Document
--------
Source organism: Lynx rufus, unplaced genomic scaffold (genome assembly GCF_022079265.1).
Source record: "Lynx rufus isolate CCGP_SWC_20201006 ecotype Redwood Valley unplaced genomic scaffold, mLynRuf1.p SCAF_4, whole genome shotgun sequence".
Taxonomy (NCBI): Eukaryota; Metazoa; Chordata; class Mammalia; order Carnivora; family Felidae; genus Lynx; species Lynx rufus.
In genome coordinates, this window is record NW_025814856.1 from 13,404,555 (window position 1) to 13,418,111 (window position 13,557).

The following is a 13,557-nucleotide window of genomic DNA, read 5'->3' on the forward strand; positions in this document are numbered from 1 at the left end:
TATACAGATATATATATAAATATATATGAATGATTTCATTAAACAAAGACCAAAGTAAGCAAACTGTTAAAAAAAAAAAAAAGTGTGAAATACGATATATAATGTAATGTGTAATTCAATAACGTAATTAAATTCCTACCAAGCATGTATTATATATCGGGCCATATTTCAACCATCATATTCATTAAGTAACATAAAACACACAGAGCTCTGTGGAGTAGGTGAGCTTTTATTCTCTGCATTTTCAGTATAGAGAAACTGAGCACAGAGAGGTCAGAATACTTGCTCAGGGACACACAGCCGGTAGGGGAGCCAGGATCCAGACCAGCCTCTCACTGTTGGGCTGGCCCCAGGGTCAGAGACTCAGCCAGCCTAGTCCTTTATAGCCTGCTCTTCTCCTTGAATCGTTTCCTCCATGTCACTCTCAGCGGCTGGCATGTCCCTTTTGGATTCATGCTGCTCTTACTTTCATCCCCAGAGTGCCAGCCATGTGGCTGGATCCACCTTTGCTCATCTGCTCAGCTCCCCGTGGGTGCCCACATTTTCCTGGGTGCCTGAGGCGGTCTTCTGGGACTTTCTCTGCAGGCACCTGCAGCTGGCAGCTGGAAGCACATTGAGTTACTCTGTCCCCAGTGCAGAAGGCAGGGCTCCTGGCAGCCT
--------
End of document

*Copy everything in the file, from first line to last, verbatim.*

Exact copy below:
Source organism: Lynx rufus, unplaced genomic scaffold (genome assembly GCF_022079265.1).
Source record: "Lynx rufus isolate CCGP_SWC_20201006 ecotype Redwood Valley unplaced genomic scaffold, mLynRuf1.p SCAF_4, whole genome shotgun sequence".
Taxonomy (NCBI): Eukaryota; Metazoa; Chordata; class Mammalia; order Carnivora; family Felidae; genus Lynx; species Lynx rufus.
In genome coordinates, this window is record NW_025814856.1 from 13,404,555 (window position 1) to 13,418,111 (window position 13,557).

The following is a 13,557-nucleotide window of genomic DNA, read 5'->3' on the forward strand; positions in this document are numbered from 1 at the left end:
TATACAGATATATATATAAATATATATGAATGATTTCATTAAACAAAGACCAAAGTAAGCAAACTGTTAAAAAAAAAAAAAAGTGTGAAATACGATATATAATGTAATGTGTAATTCAATAACGTAATTAAATTCCTACCAAGCATGTATTATATATCGGGCCATATTTCAACCATCATATTCATTAAGTAACATAAAACACACAGAGCTCTGTGGAGTAGGTGAGCTTTTATTCTCTGCATTTTCAGTATAGAGAAACTGAGCACAGAGAGGTCAGAATACTTGCTCAGGGACACACAGCCGGTAGGGGAGCCAGGATCCAGACCAGCCTCTCACTGTTGGGCTGGCCCCAGGGTCAGAGACTCAGCCAGCCTAGTCCTTTATAGCCTGCTCTTCTCCTTGAATCGTTTCCTCCATGTCACTCTCAGCGGCTGGCATGTCCCTTTTGGATTCATGCTGCTCTTACTTTCATCCCCAGAGTGCCAGCCATGTGGCTGGATCCACCTTTGCTCATCTGCTCAGCTCCCCGTGGGTGCCCACATTTTCCTGGGTGCCTGAGGCGGTCTTCTGGGACTTTCTCTGCAGGCACCTGCAGCTGGCAGCTGGAAGCACATTGAGTTACTCTGTCCCCAGTGCAGAAGGCAGGGCTCCTGGCAGCCT